Before Ayo Fayose became governor, few Nigerians had heard of the term “stomach infrastructure.” But our politicians chewed the phrase like gum. They knew it and bandied it about sometimes as an act of infinite jest, sometimes to boost their negotiations, to show their relevance, or desperation for contracts or “dividends of democracy.” At the worst, they deployed it to blackmail office holders, like ministers, governors, commissioners, local government chairmen, even presidents.
But the governor of infinite jest, Ayo Fayose, “chickened” it into common speech. It lost its cultic power and esoteric significance among politicians. He did it when he campaigned for governor of Ekiti State. As governor, he said he wanted to evince the common touch. He stopped by the road side to buy roasted plantain, or boli, or roasted corn. He cast himself as a master of vernacular conversations. He spoke the people’s lingo. He was a parody of Chinua Achebe’s Chief Nanga in A Man of The People. Ironically, Nanga is a parody of a man of the people. That makes Fayose a parody of a parody. A dark comedian, like a character out of Mark Twain’s novel.
He demonstrated it at a year’s end and distributed fowls and rice to the people. Never mind that he did not test the birds with any health specialist. The people hurtled to the gifts, in spite of the scrawny necks, dull and balding plumes and thinning thighs. Never mind it was a foul gift. The people were hungry and poor. They had a helluva yuletide. It is like the cynicism of giving a kwashiorkor fowl as gift to kwashiorkor people, although the Ekiti people were not that poor. But the spirit of the giver was.
At that time, it seemed Fayose had come to represent the model to govern. Forget roads, schools, hospitals. They belonged to dreamers. Give the people food, splash the cash to them on the streets. That amounted to the common touch.
So, we did not need philosophers. No need for London here. We were satisfied with poor teachers. Don’t mess with them. Don’t ask for standards, don’t test them. Let our kid go to school to learn to be a fool. Let the drugs disappear from schools. Healing will descend from prayer schools. Don’t fish out the Methuselahs in civil service who would not retire because, from the prayer schools, their age can never reach the retirement bar. To tamper with that is to touch the forbidden thing.
No time to dream, but to eat. Send down rice bags and chicken wings. Fayose became the beach head a new “nanny state.” The nanny does not make money. Does not provide, has no imagination for productivity, no sense of managerial adventure. The nanny waits for the provider and provides what she gets to the children. The child falls in love with nanny because, when the father or mother, are not around, it is the nanny that plays the role. So it is possible to love the nanny and hate the daddy.
So, Fayose played nanny. When the child grows up, he or she will know the nanny’s status. Last week, Ekiti people knew. The veil fell. They no longer called for stomach infrastructure. They had developed cramps. They had stomach upset. The nanny could no longer provide for the children. Rebellion shook the house. So stomach upset made a show in the open as crowds of discontents filled the streets, bearing signs, calling for the probe of their nanny. This is the end of a love story. They are calling for the man to resign.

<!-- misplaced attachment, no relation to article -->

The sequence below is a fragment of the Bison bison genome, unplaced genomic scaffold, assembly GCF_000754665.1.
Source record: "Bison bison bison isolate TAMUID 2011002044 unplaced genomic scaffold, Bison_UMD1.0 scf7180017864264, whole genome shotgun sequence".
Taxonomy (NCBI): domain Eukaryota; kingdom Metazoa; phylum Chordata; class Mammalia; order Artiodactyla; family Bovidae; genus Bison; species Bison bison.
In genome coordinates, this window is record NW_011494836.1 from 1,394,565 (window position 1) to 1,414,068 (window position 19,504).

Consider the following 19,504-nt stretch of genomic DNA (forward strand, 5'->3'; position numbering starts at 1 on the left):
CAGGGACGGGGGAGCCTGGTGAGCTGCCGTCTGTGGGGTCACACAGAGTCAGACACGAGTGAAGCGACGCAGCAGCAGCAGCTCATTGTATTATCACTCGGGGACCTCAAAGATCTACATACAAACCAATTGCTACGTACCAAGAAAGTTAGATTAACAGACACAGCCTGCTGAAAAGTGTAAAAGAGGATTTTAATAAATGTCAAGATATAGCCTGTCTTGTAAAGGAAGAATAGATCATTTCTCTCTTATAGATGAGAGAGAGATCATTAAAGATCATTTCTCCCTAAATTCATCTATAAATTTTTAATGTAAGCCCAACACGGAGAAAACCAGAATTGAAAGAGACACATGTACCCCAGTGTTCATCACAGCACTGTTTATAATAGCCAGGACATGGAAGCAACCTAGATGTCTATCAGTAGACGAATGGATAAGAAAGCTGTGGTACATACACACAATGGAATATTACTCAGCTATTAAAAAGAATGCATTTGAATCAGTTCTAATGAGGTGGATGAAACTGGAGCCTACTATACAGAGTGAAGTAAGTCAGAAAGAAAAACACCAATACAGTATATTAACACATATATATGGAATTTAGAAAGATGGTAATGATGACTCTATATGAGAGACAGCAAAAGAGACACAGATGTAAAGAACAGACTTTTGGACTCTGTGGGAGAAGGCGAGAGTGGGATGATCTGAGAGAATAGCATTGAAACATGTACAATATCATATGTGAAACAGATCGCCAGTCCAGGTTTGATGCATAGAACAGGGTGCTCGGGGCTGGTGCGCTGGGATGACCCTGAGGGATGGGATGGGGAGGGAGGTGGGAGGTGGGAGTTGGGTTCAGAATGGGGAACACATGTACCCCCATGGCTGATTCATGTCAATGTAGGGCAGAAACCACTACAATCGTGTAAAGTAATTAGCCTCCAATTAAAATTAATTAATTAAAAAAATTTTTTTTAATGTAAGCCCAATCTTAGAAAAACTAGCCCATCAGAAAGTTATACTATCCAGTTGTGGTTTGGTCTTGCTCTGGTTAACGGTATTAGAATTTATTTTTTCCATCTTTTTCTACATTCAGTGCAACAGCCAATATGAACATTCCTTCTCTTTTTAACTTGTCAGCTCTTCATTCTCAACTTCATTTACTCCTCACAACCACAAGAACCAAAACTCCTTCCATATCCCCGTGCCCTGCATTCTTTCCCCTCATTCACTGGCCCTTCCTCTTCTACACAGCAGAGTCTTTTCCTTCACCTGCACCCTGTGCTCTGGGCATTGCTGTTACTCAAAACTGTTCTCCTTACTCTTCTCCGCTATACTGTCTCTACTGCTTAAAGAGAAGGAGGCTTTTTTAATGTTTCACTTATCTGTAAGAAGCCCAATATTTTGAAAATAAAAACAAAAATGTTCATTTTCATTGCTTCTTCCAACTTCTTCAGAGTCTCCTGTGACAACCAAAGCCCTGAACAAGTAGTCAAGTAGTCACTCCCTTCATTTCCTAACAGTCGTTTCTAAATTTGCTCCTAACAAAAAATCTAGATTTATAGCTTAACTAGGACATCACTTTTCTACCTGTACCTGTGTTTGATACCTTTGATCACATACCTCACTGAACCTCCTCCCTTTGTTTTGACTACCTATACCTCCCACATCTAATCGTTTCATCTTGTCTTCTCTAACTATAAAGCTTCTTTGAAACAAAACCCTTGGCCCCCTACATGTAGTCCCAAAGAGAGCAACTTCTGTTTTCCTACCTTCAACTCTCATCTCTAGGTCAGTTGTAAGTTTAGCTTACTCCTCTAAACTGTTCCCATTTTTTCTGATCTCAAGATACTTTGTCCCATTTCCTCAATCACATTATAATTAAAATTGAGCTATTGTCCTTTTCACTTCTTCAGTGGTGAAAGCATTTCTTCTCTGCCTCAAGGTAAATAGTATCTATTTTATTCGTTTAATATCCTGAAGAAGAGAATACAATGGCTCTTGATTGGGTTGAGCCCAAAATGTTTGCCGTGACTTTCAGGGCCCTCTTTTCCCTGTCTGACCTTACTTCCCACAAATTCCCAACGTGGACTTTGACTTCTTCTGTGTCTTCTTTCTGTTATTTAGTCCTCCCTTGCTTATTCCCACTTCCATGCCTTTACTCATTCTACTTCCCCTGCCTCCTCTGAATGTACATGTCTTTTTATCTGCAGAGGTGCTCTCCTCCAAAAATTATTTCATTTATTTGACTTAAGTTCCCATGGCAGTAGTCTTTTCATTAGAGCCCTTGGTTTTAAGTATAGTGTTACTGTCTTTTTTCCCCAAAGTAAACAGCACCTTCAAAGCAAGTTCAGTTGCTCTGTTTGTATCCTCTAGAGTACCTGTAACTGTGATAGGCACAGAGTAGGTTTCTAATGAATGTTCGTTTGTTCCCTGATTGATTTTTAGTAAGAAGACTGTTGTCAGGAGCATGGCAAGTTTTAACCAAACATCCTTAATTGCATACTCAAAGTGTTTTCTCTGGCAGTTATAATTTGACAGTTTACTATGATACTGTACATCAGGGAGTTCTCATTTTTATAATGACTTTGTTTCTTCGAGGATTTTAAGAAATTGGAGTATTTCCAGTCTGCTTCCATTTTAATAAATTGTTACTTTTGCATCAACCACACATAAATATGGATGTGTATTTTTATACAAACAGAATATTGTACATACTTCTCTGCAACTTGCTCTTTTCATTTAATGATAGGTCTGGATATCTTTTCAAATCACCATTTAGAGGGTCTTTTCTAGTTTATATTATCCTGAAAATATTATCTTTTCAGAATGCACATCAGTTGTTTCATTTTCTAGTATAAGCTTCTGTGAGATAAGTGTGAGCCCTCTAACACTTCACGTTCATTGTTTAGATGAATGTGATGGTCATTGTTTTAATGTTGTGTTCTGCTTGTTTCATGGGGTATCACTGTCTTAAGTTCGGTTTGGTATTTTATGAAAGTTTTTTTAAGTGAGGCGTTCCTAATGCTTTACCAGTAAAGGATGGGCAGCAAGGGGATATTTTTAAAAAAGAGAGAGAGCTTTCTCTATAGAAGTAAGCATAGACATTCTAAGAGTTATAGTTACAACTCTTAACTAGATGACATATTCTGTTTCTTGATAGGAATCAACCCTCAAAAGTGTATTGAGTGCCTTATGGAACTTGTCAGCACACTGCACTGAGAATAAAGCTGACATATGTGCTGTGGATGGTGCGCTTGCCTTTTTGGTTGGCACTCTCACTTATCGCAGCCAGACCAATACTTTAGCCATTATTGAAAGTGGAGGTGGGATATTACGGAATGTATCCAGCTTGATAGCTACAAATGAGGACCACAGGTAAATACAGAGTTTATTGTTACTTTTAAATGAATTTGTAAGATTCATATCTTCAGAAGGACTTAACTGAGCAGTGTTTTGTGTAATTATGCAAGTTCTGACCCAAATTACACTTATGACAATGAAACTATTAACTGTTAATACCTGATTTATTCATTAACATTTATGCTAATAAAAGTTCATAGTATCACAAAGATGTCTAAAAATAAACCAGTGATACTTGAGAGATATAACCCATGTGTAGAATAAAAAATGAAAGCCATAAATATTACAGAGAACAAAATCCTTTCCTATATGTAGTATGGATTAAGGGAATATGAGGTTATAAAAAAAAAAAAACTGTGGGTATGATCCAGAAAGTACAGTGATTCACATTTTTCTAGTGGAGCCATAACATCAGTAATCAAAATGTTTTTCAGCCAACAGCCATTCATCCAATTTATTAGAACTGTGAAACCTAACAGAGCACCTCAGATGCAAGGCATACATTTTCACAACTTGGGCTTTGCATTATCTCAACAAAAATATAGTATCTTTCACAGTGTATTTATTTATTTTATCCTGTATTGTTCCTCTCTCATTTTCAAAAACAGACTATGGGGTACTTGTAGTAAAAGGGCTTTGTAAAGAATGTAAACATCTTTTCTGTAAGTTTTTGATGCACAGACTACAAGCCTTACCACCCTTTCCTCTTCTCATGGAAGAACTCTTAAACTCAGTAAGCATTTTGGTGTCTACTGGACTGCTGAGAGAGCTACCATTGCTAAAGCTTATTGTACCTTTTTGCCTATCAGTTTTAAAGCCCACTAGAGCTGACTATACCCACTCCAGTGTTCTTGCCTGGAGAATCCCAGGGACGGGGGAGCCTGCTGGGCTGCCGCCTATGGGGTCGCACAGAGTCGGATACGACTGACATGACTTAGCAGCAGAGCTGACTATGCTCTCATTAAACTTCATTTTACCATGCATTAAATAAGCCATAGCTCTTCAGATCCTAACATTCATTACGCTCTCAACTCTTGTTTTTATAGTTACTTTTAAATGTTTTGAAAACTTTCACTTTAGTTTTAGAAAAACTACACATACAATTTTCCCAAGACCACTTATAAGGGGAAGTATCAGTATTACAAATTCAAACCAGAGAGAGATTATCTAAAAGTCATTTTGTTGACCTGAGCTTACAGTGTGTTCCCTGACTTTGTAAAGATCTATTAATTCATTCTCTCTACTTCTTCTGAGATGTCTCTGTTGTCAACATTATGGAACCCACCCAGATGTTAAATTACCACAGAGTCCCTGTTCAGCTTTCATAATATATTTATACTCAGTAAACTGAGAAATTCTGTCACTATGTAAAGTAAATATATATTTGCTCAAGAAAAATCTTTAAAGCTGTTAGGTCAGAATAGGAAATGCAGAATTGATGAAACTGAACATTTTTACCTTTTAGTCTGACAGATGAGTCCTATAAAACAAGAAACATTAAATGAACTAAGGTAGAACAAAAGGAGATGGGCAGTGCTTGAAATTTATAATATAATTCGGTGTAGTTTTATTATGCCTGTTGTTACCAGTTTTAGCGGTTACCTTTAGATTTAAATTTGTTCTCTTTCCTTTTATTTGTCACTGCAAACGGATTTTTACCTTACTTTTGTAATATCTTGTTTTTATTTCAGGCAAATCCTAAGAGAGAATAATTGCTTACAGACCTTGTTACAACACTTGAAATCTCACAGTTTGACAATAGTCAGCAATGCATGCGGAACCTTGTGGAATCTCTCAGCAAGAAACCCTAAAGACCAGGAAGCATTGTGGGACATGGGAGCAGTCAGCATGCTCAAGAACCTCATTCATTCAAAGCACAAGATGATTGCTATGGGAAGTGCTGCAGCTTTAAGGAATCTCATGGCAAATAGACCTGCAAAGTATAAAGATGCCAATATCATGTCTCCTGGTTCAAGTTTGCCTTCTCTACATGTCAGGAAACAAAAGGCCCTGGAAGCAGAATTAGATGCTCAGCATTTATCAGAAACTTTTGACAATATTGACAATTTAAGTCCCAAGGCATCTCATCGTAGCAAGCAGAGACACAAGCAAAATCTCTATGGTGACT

It is a pity that democracy can sometimes make a mistake to correct itself. The people of Ekiti State just realised they entered “one chance.” How do they value Fayose now: “as the dead carcasses of unburied men that do corrupt my air,” apology to Shakespeare in Coriolanus, a play of protest.
The majority has been known to be wrong. Ekitis will not be the last. The United States knows that they created ISIS and today’s recession by voting George W. Bush, who took America pell-mell into Iraq. We are witnessing BREXIT remorse already in England. Utilitarian philosopher John Stuart Mill called the majority foolish.
What happened last week is what to expect when a Fayose seduces a people, and democracy caves in to delinquency. He cannot pay salary. He takes his comic show to the streets by playing a protester. Now he says Zenith Bank gave him the N4.7 billion. EFCC should probe that allegation. We know bank chiefs have been complicit in some high-level crimes. Is the governor of infinite jest ratting or clowning again? Let’s listen. Good thing that Magu says his agency will soon barrel into the bank vaults. I also think that the EFCC should have sought court permission to freeze his account. The argument that investigation and proceedings are different is still subjective. Let the court give its verdict so it does not appear as witch hunt.
Fayose is a reason some call for the removal of immunity from governors. But we know that Nigeria is not yet ripe for that. Remove immunity and we shall have a chaos of impunity in court cases distracting governors. The law wants legislatures to check them. But the governors have checked the lawmakers with stomach infrastructure.
The governor of infinite jest has tarred Buhari as a false charioteer of change. Now he is the physician-comedian who must first heal himself. But it is no laughing matter.